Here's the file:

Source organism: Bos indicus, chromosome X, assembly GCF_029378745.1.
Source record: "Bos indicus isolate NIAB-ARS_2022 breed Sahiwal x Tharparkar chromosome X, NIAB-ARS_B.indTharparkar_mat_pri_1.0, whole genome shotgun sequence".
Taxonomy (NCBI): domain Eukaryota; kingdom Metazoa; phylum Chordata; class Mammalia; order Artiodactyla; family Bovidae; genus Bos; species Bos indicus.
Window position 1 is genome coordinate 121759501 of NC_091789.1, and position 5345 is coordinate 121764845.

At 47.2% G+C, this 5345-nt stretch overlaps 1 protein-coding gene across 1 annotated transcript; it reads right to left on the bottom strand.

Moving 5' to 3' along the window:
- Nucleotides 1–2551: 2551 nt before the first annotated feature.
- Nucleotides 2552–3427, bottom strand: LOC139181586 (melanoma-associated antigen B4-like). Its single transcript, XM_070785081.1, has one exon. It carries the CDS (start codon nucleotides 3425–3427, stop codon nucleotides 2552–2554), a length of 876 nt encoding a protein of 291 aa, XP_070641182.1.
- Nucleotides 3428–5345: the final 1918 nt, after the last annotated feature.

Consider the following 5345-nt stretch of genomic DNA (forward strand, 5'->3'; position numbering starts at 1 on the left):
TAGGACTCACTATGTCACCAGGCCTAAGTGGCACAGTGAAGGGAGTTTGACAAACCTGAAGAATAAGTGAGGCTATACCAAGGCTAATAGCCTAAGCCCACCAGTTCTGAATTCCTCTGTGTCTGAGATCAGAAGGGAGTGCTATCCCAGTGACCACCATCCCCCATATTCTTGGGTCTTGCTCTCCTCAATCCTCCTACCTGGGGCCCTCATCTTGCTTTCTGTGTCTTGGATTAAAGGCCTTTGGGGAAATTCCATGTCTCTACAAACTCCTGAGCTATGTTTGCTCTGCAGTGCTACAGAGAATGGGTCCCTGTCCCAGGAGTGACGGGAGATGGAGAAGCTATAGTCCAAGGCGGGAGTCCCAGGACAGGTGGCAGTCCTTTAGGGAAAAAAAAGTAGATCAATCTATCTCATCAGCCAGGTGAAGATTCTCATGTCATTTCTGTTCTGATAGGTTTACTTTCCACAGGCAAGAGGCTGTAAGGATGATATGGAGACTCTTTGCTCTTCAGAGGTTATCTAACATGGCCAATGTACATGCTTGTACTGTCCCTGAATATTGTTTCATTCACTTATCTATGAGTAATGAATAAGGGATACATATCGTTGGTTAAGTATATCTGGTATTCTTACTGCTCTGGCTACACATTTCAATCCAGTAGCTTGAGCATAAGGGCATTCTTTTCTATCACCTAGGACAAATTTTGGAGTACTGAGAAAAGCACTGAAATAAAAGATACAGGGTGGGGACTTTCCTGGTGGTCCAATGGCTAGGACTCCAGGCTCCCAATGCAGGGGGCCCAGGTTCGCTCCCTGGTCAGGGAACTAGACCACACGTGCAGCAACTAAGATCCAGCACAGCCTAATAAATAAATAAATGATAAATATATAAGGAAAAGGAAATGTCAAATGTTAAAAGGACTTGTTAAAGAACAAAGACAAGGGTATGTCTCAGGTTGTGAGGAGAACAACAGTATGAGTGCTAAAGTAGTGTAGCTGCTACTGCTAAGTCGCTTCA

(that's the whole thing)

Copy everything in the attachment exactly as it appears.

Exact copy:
Source organism: Bos indicus, chromosome X, assembly GCF_029378745.1.
Source record: "Bos indicus isolate NIAB-ARS_2022 breed Sahiwal x Tharparkar chromosome X, NIAB-ARS_B.indTharparkar_mat_pri_1.0, whole genome shotgun sequence".
Taxonomy (NCBI): domain Eukaryota; kingdom Metazoa; phylum Chordata; class Mammalia; order Artiodactyla; family Bovidae; genus Bos; species Bos indicus.
Window position 1 is genome coordinate 121759501 of NC_091789.1, and position 5345 is coordinate 121764845.

At 47.2% G+C, this 5345-nt stretch overlaps 1 protein-coding gene across 1 annotated transcript; it reads right to left on the bottom strand.

Moving 5' to 3' along the window:
- Nucleotides 1–2551: 2551 nt before the first annotated feature.
- Nucleotides 2552–3427, bottom strand: LOC139181586 (melanoma-associated antigen B4-like). Its single transcript, XM_070785081.1, has one exon. It carries the CDS (start codon nucleotides 3425–3427, stop codon nucleotides 2552–2554), a length of 876 nt encoding a protein of 291 aa, XP_070641182.1.
- Nucleotides 3428–5345: the final 1918 nt, after the last annotated feature.

Consider the following 5345-nt stretch of genomic DNA (forward strand, 5'->3'; position numbering starts at 1 on the left):
TAGGACTCACTATGTCACCAGGCCTAAGTGGCACAGTGAAGGGAGTTTGACAAACCTGAAGAATAAGTGAGGCTATACCAAGGCTAATAGCCTAAGCCCACCAGTTCTGAATTCCTCTGTGTCTGAGATCAGAAGGGAGTGCTATCCCAGTGACCACCATCCCCCATATTCTTGGGTCTTGCTCTCCTCAATCCTCCTACCTGGGGCCCTCATCTTGCTTTCTGTGTCTTGGATTAAAGGCCTTTGGGGAAATTCCATGTCTCTACAAACTCCTGAGCTATGTTTGCTCTGCAGTGCTACAGAGAATGGGTCCCTGTCCCAGGAGTGACGGGAGATGGAGAAGCTATAGTCCAAGGCGGGAGTCCCAGGACAGGTGGCAGTCCTTTAGGGAAAAAAAAGTAGATCAATCTATCTCATCAGCCAGGTGAAGATTCTCATGTCATTTCTGTTCTGATAGGTTTACTTTCCACAGGCAAGAGGCTGTAAGGATGATATGGAGACTCTTTGCTCTTCAGAGGTTATCTAACATGGCCAATGTACATGCTTGTACTGTCCCTGAATATTGTTTCATTCACTTATCTATGAGTAATGAATAAGGGATACATATCGTTGGTTAAGTATATCTGGTATTCTTACTGCTCTGGCTACACATTTCAATCCAGTAGCTTGAGCATAAGGGCATTCTTTTCTATCACCTAGGACAAATTTTGGAGTACTGAGAAAAGCACTGAAATAAAAGATACAGGGTGGGGACTTTCCTGGTGGTCCAATGGCTAGGACTCCAGGCTCCCAATGCAGGGGGCCCAGGTTCGCTCCCTGGTCAGGGAACTAGACCACACGTGCAGCAACTAAGATCCAGCACAGCCTAATAAATAAATAAATGATAAATATATAAGGAAAAGGAAATGTCAAATGTTAAAAGGACTTGTTAAAGAACAAAGACAAGGGTATGTCTCAGGTTGTGAGGAGAACAACAGTATGAGTGCTAAAGTAGTGTAGCTGCTACTGCTAAGTCGCTTCA